THE PRESEASON HUNT
You can’t bring a gun or bow. But you can learn everything you need to know to set up the perfect ambush on the opener. By GERALD ALMY
A gray-coated buck picked his way cautiously down the slope, heading right where I’d expected him to go. I counted nine heavy, bone-white tines as he moved through the transition area toward an alfalfa field. But at 80 yards out, the buck suddenly veered away from my tree stand, his tall rack slowly disappearing into a thick swale.
Was I disappointed? No. I’d shot some nice video of the buck before he vanished, which I reviewed at home, allowing me to age him as a 3-year-old. And I hadn’t spooked the buck because I wasn’t in the tree stand. Instead, I was on the opposite slope across a creekbottom, watching it. The season was still days away.
This was a dry-run hunt, with no bow, no arrows, no gun, no bullets. But when it was over, I knew exactly what I had to do to get that 9-pointer: move my stand 60 yards north, where a small dip in the terrain and a bit more brush made it a more appealing route for that old, cautious buck.
Deer hunters follow a predictable routine every season: Find some promising sign, put up a stand, and hope our hunch is right when the opener arrives. Too often, though, we find that our chosen site is almost on the money. The solution is to make a dry-run hunt, and get your stand in exactly the right place.
** THE SETUP**
Start where your scouting has turned up good sign and pick a potential stand site based on your usual criteria. Then, watch that site and the route any buck may take through the area. Where you do this from depends on the terrain, visibility, and wind direction. In open country, I might settle down on a hillside half a mile away. In the open woods, my lookout could be a climbing stand on a ridge only 200 yards off. If the cover is thicker, I’ll get even closer, and although I avoid it when possible, occasionally I’ll sit in the stand itself.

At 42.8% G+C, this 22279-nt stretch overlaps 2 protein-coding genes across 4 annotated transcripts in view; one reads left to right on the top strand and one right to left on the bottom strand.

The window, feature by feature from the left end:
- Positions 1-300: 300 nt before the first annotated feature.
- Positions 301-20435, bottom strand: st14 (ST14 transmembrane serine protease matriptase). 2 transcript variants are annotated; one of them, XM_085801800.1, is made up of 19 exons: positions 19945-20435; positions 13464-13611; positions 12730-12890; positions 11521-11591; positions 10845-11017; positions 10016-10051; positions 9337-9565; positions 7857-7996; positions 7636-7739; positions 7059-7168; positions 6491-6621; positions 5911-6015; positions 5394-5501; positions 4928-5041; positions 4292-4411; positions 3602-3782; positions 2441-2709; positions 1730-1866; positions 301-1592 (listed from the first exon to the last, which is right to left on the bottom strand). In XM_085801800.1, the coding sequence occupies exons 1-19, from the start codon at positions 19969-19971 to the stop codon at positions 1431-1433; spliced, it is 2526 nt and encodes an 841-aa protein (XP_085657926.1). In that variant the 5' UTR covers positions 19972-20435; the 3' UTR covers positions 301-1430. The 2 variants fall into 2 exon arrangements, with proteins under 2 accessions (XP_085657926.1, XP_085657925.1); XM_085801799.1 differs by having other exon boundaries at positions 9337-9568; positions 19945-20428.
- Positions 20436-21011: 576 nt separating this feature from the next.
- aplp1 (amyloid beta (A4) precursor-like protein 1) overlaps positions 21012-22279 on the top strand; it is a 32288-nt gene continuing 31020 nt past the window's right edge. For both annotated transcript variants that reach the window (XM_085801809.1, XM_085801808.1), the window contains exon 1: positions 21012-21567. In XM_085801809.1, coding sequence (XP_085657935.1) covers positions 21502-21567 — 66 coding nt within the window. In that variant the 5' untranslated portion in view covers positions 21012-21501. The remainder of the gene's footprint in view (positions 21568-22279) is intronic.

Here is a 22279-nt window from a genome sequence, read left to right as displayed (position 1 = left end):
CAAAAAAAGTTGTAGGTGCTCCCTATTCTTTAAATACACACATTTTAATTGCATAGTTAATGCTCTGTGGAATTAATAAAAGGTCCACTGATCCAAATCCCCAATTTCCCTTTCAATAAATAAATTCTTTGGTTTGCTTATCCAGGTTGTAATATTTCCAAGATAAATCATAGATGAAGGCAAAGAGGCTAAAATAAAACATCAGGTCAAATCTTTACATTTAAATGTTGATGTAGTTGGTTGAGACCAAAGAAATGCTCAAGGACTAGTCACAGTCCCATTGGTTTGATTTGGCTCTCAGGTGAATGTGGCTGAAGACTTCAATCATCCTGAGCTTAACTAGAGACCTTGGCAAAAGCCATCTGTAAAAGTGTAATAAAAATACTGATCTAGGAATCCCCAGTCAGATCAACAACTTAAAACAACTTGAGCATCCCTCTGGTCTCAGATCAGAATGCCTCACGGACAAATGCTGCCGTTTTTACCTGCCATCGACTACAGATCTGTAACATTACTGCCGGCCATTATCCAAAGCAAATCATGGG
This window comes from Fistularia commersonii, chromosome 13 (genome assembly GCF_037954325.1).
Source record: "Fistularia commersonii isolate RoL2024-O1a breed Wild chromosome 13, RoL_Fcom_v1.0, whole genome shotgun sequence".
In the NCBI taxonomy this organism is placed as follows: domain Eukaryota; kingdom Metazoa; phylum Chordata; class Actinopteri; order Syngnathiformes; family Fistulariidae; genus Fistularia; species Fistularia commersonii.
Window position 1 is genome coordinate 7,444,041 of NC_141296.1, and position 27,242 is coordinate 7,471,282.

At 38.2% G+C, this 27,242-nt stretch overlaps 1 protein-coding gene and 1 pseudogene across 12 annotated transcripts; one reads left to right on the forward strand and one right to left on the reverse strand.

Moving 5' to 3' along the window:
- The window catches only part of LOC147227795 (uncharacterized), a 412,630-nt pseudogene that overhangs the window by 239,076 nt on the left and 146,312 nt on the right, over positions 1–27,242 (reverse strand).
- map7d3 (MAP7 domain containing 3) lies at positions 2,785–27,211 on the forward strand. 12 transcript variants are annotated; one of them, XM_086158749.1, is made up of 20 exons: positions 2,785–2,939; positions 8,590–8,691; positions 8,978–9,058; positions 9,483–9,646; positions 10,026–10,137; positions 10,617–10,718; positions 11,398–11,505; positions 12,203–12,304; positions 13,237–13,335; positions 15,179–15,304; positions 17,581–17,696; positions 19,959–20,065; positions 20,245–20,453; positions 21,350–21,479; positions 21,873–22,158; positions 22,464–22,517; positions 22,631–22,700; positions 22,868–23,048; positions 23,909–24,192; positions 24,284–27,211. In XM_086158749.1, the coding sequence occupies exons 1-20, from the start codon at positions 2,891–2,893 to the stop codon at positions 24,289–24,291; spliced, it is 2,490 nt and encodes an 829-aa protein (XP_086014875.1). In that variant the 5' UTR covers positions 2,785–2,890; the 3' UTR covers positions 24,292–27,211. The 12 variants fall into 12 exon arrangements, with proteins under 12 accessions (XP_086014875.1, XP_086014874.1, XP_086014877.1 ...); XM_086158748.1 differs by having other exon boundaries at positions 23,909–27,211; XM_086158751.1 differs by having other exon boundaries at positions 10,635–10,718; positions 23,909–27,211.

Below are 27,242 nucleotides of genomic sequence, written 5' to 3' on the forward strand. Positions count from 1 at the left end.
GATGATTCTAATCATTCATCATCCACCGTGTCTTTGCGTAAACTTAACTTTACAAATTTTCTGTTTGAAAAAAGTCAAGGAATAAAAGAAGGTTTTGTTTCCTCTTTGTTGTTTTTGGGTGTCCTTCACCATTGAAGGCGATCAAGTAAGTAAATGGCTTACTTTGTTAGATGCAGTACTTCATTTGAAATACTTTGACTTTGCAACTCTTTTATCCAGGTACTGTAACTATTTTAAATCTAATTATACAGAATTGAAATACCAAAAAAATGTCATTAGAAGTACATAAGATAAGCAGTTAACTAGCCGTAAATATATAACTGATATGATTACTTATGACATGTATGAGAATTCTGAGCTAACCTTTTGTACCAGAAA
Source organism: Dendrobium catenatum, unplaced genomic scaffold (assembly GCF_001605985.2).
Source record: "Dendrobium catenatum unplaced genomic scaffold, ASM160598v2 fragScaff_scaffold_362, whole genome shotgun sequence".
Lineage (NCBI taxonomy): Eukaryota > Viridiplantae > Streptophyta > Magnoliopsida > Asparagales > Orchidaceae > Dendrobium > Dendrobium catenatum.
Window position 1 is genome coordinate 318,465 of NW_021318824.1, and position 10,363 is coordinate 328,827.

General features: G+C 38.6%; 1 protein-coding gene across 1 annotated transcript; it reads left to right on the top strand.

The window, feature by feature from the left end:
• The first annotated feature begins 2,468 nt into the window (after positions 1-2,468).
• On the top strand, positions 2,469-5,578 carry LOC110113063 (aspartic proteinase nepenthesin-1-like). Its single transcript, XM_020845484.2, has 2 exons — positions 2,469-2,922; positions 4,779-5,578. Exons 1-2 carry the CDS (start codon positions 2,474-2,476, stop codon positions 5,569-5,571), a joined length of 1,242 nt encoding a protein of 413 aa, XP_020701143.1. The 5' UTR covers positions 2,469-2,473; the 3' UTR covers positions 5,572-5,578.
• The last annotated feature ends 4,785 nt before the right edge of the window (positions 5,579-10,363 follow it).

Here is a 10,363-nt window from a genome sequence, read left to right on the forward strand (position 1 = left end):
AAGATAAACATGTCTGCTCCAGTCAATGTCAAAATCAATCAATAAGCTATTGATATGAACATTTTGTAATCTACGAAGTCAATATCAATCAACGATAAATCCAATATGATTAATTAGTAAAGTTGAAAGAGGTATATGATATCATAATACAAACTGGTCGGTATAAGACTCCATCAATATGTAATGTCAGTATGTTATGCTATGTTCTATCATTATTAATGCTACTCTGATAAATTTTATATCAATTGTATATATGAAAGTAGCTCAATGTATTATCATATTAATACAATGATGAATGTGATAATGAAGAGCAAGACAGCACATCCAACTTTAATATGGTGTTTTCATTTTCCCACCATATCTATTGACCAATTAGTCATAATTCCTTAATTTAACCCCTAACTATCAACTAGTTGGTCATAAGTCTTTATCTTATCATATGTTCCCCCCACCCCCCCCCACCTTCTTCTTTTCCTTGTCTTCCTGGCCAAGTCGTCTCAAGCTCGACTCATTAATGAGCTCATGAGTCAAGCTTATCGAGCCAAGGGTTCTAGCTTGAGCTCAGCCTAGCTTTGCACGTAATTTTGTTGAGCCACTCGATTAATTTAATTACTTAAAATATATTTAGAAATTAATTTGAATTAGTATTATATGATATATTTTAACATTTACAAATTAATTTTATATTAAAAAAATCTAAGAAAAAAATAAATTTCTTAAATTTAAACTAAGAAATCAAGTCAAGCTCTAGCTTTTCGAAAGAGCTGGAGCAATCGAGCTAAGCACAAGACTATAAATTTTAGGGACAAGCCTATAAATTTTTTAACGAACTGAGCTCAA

** THE HUNT**
When you’re ready to make a dry run, it’s critical that you treat it like an actual hunt (minus a firearm, of course). Wear full camo and scent control, monitor the wind direction, sit still, and make a commitment to watch a potential afternoon hotspot, for example, until the end of shooting light, just as you would during the season.
The goal is to see your buck, but while you’re waiting ask yourself these critical questions:
[BRACKET “1”] What is the sun’s exact angle in relation to your stand site?
Ideally it should be at your back, or at least at your side. If it isn’t, plan to reposition the stand so there’s no chance the sun’s rays will compromise your vision during the actual hunt.
[BRACKET “2”] Does the wind follow the prevailing currents?
If you see branches and bushes blowing in a random or circular pattern around the stand-indicating an irregular air-current pocket caused by the topography-move your stand out of the pocket and into the prevailing wind, where your scent won’t be carried to the buck’s nose on shifting breezes.
[BRACKET “3”] Are there does milling directly downwind that might catch your scent and alert a buck?
If you can move the stand downwind of the does and still have clear shooting to the buck’s route, that’s the best solution. Otherwise, move the stand up or down along the route so your scent is carried to one side or the other of the does, rather than directly to them.
[BRACKET “4”] Is there more than one route the buck may take past your stand?
If so, consider piling up some brush to block one of the trails.
[BRACKET “5”] How will you get to and from the stand site without spooking deer?
Take the time to carefully study the topography, cover, and wind to plot out your entry and exit routes. Err on the side of caution, eeven if it means circling widely or climbing a steep ridge.
When your buck does show, watch and listen closely. The trail you’re staking out might turn up only does and fawns, with your buck taking a different route farther back in the brush. If your buck appears after dark, you may want to move closer to the bedding area. Or perhaps a slight adjustment is all that’s needed.
Sure, you can learn these things during the season, but why waste valuable hunting time? A mature buck won’t tolerate much trial and error once other hunters are in the woods.
Oh, and that 9-pointer: It didn’t happen on the opener, but a day later he was hanging behind my cabin, ready to be cut into steaks, roasts, and burger.